The face of the modern-day waste management industry has been transformed over the course of its century-old history. With the framework of present-day solid waste practices first emerging in the late 1890s, the industry and technology behind it have grown exponentially to meet not only the needs of a growing society but of the environment, as well.
Today, the solid waste industry is marked by high-profile mergers and acquisitions and steadfast momentum, allowing for significant advancements within every vertical. From the adoption of automated waste trucks to the emergence of advanced recycling systems and composting technologies, many of these industry-changing developments can be credited to a consolidated market.
In addition to large-scale companies using capital to introduce new practices and technology, increasing federal and local regulations have helped pave the way for more sustainable waste solutions. However, in some cases, government policies have the potential to hinder industry growth.
A swelling emphasis on enacting environmental justice (EJ) policies has trickled through several state legislatures in recent years, addressing communities that often are most burdened by facilities like landfills, factories, power plants, waste incinerators and wastewater treatment plants.
Ten states already have implemented EJ policies, including New York, Washington, California, Minnesota, Illinois, Virginia, New Jersey and Massachusetts. New Jersey has one of the most rigid EJ laws in the country, requiring companies that want to build or improve certain facilities to prepare Environmental and Health Impact Statements and hold public hearings in the affected communities before the operators are allowed to submit permit applications to the state.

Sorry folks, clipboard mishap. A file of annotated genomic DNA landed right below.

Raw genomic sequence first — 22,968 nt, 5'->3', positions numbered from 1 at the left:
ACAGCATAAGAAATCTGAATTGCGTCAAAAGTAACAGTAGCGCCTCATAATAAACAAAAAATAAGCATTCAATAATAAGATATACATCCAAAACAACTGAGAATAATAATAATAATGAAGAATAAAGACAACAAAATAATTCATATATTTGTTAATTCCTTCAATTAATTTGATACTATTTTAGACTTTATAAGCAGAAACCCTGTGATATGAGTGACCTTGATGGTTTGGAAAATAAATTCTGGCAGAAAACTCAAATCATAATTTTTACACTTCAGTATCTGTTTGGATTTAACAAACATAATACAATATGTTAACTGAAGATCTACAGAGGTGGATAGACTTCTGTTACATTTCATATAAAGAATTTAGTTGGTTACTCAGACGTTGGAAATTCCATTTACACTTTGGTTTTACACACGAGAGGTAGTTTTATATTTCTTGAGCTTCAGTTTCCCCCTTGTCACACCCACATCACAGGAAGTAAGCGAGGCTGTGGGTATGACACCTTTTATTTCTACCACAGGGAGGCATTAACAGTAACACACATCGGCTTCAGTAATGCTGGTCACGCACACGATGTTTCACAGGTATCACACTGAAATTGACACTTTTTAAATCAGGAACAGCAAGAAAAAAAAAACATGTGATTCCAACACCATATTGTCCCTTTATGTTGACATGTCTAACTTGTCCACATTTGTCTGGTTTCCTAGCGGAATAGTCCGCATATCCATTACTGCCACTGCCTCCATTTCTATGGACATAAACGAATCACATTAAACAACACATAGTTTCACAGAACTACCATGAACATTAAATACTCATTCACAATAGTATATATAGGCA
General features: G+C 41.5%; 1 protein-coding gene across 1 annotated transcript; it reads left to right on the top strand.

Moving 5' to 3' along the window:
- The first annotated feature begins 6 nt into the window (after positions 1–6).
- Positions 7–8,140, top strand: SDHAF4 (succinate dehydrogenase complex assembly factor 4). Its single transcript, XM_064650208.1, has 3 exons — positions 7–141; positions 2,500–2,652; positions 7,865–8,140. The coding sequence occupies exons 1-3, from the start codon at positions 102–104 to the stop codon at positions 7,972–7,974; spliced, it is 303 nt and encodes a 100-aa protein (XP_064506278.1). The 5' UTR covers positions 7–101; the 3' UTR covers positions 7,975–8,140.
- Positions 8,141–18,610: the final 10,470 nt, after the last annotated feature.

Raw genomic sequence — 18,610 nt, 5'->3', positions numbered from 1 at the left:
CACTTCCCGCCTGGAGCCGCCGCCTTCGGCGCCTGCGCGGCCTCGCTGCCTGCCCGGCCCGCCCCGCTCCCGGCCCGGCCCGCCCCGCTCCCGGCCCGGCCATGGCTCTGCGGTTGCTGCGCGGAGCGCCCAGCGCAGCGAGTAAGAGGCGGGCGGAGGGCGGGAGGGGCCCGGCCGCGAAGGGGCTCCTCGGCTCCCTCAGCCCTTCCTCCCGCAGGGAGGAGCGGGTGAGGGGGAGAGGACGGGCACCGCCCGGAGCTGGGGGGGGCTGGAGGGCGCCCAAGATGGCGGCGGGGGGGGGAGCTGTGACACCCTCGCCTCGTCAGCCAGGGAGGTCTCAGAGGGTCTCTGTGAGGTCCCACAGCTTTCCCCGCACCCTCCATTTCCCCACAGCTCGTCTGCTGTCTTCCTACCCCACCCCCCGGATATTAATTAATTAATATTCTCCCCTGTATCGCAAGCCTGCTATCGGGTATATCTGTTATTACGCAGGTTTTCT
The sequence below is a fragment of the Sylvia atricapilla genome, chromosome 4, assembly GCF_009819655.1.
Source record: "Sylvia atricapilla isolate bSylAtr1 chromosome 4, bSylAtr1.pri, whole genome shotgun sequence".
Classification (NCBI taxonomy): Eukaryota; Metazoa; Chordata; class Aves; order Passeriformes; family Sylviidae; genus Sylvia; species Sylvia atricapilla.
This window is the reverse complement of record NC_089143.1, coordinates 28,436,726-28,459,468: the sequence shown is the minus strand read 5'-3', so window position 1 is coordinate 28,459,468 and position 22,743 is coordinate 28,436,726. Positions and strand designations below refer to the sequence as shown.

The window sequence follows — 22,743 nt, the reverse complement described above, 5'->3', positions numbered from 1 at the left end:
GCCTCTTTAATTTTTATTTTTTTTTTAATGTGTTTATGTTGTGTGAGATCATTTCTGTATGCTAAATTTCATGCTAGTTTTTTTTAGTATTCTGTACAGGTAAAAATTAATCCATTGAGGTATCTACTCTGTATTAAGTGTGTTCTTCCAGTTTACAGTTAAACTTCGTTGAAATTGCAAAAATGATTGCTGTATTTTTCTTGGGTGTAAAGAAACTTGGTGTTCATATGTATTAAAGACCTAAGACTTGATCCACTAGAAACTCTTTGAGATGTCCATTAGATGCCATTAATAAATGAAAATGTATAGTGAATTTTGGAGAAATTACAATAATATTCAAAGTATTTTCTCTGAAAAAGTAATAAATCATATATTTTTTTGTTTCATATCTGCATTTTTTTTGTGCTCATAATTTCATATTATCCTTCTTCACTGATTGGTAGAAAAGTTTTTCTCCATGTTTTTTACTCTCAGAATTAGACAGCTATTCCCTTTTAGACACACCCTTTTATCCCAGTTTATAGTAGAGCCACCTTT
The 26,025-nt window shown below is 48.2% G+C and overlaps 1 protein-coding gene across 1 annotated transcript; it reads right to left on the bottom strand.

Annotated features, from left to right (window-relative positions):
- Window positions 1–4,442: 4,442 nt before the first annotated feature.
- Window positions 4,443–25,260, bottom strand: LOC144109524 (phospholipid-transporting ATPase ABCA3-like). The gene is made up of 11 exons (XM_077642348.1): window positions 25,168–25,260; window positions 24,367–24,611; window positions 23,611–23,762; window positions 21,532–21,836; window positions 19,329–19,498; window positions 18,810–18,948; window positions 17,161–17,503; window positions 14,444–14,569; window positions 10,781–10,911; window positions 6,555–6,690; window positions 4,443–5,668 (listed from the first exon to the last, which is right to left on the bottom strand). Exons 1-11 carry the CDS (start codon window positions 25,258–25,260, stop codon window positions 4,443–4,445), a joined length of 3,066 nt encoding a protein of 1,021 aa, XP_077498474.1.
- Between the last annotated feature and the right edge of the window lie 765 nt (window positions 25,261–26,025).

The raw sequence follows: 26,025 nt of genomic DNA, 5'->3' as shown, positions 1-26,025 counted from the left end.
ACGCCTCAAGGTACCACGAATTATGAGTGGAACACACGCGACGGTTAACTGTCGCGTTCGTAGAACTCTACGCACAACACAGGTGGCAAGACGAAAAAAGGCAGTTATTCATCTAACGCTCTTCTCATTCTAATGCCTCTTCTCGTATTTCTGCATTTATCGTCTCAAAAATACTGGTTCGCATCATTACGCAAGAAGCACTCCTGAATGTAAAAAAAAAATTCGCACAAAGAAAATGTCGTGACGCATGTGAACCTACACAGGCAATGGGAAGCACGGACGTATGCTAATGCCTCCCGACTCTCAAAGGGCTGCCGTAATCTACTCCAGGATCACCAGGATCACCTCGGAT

Vermont is considering similar legislation, with the state Senate recently showing support for S. 148 March 28. This proposed legislation would require the state government to ensure the policies and practices of its agencies do not unfairly burden communities with residents who are low-income and Black, Indigenous and people of color.
Moreover, legislation surrounding extended producer responsibility, or EPR, legislation and organics bans also have made the rounds in state governments, prompting closer examination of how various waste streams are handled in these states.
Although the challenges facing the solid waste industry continually evolve, particularly as state legislatures and the federal government begin to address climate change, the industry seems well-positioned to keep meeting those challenges, coming up with new, creative ways to address the ever-increasing needs of society and our planet.